Tuesday, 24 January 2017

UK nuclear weapons require proper Parliamentary scrutiny

Letter to The Times:

Your first leading article (“Atomic angst”, January 24, www.thetimes.co.uk/article/atomic-angst-7zdh3rgj8)
rightly argues  that it  has been seriously politically deleterious to Mrs May and her Defence Secretary, Sir Michael Fallon, to  be less than candid  to the public, via the television interview with Andrew Marr, and Parliament, over the Trident test failure revealed by your sister Sunday  paper.(http://www.thetimes.co.uk/edition/news/no-10-covered-up-trident-missile-fiasco-hch3shsrn)

Sir Michael told MPs on 23 January that “We do not comment on the detail of submarine operations;” and added that “Let me just be very, very clear: neither I nor the Prime Minister are going to give operational details of our submarine operations or of the systems and sub-systems that are tested through a demonstration and shakedown (DESO) operation.”( https://hansard.parliament.uk/commons/2017-01-23/debates/F1A6B273-AC23-4408-9B0C-81FE88B081F2/TridentTestFiring)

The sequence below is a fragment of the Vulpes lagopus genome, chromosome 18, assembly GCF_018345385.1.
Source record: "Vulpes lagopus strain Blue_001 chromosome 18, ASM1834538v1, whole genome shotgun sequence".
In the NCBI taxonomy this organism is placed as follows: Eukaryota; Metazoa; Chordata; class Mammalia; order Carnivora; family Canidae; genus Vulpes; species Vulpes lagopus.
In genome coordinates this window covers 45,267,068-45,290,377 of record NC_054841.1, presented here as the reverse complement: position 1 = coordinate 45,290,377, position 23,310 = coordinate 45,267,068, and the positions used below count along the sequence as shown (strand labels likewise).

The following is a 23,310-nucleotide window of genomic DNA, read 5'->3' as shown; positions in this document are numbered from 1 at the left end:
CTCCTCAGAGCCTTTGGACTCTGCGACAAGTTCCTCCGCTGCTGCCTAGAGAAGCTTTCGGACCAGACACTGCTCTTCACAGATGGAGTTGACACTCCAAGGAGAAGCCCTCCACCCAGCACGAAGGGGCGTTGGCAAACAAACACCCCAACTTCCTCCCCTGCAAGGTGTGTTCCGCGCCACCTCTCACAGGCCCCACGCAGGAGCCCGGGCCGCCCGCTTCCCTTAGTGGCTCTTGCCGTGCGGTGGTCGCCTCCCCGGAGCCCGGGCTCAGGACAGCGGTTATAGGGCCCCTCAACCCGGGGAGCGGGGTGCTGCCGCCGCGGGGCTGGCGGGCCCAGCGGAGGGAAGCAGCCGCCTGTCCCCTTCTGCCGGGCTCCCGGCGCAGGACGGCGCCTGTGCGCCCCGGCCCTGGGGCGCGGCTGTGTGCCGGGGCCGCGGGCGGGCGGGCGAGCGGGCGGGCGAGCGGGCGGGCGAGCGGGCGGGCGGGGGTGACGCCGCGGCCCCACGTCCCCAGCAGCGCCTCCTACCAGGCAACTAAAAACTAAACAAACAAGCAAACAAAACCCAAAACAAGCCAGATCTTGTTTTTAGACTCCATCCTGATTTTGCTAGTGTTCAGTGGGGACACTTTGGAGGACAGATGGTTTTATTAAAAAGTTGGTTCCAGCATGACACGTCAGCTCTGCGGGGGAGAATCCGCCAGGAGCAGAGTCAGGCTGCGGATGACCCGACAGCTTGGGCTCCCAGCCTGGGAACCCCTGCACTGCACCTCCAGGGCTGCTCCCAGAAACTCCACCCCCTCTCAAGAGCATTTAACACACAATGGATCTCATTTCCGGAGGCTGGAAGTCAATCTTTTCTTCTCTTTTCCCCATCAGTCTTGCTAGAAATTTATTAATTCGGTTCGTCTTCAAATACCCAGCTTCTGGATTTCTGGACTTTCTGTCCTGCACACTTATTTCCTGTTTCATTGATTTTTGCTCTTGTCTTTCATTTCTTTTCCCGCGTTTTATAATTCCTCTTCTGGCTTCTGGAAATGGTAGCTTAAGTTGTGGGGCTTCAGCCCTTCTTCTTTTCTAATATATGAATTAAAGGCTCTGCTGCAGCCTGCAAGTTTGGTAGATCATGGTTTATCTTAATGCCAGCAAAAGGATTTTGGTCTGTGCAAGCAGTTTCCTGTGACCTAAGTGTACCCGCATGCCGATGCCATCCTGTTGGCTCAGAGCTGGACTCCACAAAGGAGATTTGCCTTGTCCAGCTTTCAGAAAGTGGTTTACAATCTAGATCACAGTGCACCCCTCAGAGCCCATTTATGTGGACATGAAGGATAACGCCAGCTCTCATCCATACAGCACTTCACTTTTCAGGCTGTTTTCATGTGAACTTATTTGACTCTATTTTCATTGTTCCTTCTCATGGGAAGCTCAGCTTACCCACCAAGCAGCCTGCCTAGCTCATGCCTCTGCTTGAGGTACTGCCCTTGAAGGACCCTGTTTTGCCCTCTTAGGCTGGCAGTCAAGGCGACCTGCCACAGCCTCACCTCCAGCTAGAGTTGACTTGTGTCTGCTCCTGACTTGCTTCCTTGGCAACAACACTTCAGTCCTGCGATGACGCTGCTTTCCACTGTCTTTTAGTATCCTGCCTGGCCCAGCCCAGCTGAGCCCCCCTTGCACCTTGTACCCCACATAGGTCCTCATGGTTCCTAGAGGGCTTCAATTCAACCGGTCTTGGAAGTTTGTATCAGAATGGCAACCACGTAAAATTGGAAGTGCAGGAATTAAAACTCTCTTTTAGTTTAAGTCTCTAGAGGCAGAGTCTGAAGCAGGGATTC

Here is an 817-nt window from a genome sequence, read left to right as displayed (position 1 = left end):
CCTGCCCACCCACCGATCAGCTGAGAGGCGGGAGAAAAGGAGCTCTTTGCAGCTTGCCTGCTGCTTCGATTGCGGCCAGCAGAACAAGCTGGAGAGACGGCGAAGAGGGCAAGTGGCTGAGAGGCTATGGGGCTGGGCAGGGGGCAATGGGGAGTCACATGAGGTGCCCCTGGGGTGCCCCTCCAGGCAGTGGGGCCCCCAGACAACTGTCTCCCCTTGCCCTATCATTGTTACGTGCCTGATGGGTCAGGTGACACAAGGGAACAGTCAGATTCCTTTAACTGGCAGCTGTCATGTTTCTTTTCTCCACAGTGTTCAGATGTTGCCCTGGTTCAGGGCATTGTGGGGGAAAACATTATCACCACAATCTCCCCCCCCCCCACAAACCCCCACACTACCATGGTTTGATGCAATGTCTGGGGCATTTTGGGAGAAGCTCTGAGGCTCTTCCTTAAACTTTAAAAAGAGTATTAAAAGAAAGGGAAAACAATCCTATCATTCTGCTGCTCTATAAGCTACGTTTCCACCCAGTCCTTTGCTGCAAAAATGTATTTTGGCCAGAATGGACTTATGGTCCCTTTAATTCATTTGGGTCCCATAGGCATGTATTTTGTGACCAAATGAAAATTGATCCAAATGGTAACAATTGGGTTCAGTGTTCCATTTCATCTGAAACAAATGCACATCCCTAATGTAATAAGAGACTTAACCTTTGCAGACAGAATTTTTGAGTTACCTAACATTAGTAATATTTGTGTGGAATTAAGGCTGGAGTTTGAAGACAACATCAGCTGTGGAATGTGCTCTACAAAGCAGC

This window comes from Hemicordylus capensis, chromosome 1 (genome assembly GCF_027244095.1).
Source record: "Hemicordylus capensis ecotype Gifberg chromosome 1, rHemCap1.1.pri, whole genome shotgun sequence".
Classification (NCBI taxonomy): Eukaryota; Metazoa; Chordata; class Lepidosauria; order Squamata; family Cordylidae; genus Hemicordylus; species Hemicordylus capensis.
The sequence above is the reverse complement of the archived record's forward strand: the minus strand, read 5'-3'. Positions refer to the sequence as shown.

This assertion is demonstrably untrue, as your news report establishes (“Fallon attacked over Trident secrecy," January 24; www.thetimes.co.uk/article/mps-find-their-questions-thwarted-by-the-ultimate-deterrent-9cxllxq52). In November  2012, the then defence minister, Philip Dunne,  provided details in a written reply  to Green Party MP, Caroline Lucas (19 November  2012, Hansard, Column 239W) of a DESO in the Atlantic ocean on 23 October 2012.
Mr Dunne also revealed  in second  reply to Mrs Lucas  that as “the UK is a signatory to The Hague Code of Conduct against Ballistic Missile Proliferation” it is “ is obliged to inform the 133 other signatories of ballistic missile and space-launch vehicle launches and test flights.”
Surely it is unacceptable to Parliament  that 133 other states were informed of the Trident test conducted in June 2016  but information was withheld from MPs and peers?
Parliament  has just been awarded  re-inforced sovereignty over the Brexit process by the Supreme Court decision. It now needs to re-establish a similar power of scrutiny over the UK’s nuclear weapons programme.

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